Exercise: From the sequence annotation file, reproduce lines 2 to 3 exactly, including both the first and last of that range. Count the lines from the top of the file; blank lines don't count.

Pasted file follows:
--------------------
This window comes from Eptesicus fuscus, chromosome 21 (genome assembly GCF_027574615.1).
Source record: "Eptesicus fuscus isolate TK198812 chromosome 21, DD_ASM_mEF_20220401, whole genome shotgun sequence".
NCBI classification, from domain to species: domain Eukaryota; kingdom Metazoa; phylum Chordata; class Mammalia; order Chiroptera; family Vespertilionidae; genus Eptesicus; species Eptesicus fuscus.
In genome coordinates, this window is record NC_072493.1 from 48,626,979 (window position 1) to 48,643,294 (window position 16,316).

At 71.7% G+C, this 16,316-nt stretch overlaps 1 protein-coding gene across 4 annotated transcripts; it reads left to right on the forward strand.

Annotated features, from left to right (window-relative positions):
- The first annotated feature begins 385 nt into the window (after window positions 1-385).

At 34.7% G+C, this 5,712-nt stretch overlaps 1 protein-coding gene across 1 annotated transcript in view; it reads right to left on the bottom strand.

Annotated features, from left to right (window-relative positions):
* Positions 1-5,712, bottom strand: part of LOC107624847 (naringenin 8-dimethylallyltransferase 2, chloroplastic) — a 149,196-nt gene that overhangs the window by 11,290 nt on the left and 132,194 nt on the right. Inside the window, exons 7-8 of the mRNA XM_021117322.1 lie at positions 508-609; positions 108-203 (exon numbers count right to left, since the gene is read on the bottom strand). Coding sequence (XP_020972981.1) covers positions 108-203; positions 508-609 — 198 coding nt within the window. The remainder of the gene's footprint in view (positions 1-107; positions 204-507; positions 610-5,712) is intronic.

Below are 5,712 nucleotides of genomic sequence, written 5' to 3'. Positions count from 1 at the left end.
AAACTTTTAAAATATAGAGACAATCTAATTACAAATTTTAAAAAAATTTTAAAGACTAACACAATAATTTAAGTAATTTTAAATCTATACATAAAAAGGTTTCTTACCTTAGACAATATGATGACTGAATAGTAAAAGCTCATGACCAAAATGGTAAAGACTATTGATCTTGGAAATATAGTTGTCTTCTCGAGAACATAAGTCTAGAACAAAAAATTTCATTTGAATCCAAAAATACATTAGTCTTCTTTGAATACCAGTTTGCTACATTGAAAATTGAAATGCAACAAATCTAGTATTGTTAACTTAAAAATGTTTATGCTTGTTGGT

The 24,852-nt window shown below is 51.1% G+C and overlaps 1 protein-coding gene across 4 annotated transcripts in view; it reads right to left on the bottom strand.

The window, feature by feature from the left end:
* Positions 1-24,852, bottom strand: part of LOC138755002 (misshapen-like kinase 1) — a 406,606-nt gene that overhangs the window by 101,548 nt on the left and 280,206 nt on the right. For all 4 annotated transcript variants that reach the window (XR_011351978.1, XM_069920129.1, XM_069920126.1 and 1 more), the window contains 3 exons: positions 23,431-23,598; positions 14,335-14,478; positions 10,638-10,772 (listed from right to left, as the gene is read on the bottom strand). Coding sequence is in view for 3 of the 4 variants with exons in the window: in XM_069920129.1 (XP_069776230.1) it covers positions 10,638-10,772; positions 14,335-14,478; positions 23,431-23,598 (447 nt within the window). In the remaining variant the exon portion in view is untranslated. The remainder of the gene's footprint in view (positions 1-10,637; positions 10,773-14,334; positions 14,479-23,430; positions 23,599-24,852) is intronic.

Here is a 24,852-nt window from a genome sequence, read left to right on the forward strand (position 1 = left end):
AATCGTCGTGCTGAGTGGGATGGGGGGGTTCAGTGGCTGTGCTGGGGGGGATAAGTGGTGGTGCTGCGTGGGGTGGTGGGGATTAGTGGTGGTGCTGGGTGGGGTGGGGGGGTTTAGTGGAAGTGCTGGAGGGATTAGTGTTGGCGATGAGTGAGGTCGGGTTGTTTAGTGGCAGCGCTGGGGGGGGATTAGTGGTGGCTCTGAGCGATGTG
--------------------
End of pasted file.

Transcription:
Source record: "Eptesicus fuscus isolate TK198812 chromosome 21, DD_ASM_mEF_20220401, whole genome shotgun sequence".
NCBI classification, from domain to species: domain Eukaryota; kingdom Metazoa; phylum Chordata; class Mammalia; order Chiroptera; family Vespertilionidae; genus Eptesicus; species Eptesicus fuscus.